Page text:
Young councillors change the political map

This Is Local London: Richard Butler Richard Butler

WHEN 18-year-old hospital care worker Jake Morrison took a seat in Liverpool from a councillor with almost 40 years experience on election night it signaled a change.

It highlighted the desire of the voting public to get away from stuffy, out-of-touch older politicians and search for something new.

Switch to Borehamwood and three young councillors celebrated their wins, with the youngest at 18, and a fortnight into their terms they are all eager to solve the problems of the voting public.

The first win for Labour in Hertsmere since 1996, Richard Butler, 25, gained a borough council seat on the Kenilworth ward having been a dedicated Labour party member since the age of 15.

He said: “There were mixed opinions on the doorsteps when I campaigned. It was a boost to think that young people can get on the council but people had their views on politicians with experience.

“I was part of the youth council and joined my dad (Councillor Ernie Butler) at meetings with the political figures of that time including Brian Stanley, Eileen Stanley and Frank Ward and I have to admit those meetings were very boring.

“The atmosphere in the Labour Party has changed now. We’re introducing new people in all the time and we do have a lot of younger people.”

One of those new people is 18-year-old Kerri Prince who got a seat on Elstree & Borehamwood Town Council on the Kenilworth ward.

She campaigned while studying for her A-levels and will go on to do a politics and society degree at Brunel University later on this year.

She said: “It’s funny as I was part of a mock election at school and my teacher asked for someone to be a Conservative candidate so I did it but looking into it I realised I was more leaning towards the Labour Party.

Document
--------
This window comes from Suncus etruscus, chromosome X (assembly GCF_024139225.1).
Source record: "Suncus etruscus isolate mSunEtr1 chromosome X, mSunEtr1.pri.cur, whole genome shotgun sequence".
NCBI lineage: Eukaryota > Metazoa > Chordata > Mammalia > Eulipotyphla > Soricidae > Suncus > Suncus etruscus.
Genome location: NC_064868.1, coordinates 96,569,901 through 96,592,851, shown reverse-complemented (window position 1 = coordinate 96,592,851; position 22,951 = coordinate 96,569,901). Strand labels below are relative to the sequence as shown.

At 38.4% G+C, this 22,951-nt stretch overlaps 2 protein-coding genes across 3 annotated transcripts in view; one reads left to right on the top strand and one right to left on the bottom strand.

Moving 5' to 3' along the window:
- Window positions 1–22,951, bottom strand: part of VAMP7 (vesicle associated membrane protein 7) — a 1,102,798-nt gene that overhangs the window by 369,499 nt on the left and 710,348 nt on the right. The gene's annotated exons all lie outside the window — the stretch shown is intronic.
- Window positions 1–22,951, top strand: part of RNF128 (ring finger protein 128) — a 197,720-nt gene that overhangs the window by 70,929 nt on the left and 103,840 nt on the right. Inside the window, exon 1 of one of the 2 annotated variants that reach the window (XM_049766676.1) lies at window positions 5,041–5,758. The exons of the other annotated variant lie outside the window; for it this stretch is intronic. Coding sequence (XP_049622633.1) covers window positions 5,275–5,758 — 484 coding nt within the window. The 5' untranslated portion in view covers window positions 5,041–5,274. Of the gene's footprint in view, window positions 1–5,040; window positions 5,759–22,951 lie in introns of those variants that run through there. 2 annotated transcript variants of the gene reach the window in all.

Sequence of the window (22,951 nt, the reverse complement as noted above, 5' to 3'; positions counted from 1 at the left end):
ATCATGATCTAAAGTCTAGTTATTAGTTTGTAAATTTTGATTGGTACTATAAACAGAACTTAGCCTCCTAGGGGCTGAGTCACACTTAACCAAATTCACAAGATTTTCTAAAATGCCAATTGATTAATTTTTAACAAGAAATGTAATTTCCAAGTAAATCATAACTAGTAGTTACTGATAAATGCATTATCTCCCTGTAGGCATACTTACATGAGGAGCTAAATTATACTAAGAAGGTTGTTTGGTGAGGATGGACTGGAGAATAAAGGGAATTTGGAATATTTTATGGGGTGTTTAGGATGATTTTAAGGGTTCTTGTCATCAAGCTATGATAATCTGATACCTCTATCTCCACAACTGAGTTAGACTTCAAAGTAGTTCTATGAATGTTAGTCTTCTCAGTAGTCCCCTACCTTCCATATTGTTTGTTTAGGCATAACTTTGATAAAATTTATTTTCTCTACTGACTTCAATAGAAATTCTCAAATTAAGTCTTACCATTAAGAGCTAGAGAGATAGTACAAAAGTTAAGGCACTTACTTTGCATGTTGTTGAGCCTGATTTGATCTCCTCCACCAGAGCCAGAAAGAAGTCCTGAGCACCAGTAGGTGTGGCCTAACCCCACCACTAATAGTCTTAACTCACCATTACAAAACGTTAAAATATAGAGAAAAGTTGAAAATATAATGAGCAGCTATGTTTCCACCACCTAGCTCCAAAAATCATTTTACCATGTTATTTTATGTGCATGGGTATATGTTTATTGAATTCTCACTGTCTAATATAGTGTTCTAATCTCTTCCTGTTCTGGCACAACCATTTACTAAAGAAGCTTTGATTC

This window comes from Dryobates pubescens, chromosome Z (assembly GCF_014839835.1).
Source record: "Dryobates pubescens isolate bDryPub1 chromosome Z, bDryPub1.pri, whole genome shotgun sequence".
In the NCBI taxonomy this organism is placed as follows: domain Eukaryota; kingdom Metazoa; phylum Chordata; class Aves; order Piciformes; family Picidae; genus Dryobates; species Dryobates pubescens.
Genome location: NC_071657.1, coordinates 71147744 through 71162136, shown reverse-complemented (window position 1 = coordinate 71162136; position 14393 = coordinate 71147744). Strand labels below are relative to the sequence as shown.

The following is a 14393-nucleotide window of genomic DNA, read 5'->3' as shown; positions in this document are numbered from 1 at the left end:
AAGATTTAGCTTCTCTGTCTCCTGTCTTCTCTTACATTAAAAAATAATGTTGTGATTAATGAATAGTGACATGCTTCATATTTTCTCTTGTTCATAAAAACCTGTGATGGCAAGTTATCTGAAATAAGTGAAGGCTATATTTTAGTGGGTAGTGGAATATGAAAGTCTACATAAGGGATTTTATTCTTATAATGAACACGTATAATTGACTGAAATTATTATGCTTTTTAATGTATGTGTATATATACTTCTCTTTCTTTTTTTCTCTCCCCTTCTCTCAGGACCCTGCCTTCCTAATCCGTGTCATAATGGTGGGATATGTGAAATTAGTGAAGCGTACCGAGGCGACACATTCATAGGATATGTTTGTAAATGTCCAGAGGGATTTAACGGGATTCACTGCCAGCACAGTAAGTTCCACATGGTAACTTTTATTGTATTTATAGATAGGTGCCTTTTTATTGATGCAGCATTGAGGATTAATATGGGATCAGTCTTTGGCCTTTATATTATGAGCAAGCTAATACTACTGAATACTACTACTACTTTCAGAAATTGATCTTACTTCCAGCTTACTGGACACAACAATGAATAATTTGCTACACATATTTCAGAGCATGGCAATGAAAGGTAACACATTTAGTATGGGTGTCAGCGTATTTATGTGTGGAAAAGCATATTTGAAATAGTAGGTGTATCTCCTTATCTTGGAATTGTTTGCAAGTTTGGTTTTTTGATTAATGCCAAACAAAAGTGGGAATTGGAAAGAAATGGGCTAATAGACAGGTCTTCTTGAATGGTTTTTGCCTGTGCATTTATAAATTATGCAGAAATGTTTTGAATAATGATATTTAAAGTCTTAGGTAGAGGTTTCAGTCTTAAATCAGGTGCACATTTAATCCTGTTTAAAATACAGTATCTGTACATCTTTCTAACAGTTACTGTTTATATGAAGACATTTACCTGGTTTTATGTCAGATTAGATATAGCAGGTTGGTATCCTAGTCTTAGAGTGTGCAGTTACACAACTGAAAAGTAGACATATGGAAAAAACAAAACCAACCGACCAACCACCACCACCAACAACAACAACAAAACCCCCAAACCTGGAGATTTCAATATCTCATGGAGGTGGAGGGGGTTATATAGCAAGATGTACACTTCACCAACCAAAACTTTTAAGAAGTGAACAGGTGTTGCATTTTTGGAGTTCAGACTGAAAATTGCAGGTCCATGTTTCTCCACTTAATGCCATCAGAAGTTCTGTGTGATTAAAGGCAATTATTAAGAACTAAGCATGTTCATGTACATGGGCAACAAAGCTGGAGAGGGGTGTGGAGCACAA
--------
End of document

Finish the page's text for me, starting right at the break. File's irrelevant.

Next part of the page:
“I worked really hard to get my face known in the area and did receive some criticism from people who thought I was too young to do the job.

“It’s important to remember that it’s not like older MPs have set a good example and I think being younger has many advantages. I am ready for people to come to me with their problems and I will do my best to solve them.”

Sam Dobin, 23, joined the Conservative Party in August last year and won a borough seat in Borehamwood Brookmeadow. After gaining a degree in economics at Cambridge he started teaching the subject at Haberdashers' Aske's Boys' School, in Butterfly Lane, Elstree.

He said: “I was really pleased and surprised when I found out I had won. It was strange campaigning as usually when you’re working towards something you know what the outcome will be and here I had no idea how I would come across.

“I was out every night for four weeks prior the elections and I knocked on about 800 doors during that time and leaflet-dropped 2,000 houses.

“It certainly dominated a lot of my time. I got into this to see how to solve problems for residents.

“The average age of councillors is over 60 and people are disaffected with politicians at the moment as many people feel they can’t relate to them.

“I think young councillors have a lot to give and it’s good to see a few in the area now.”

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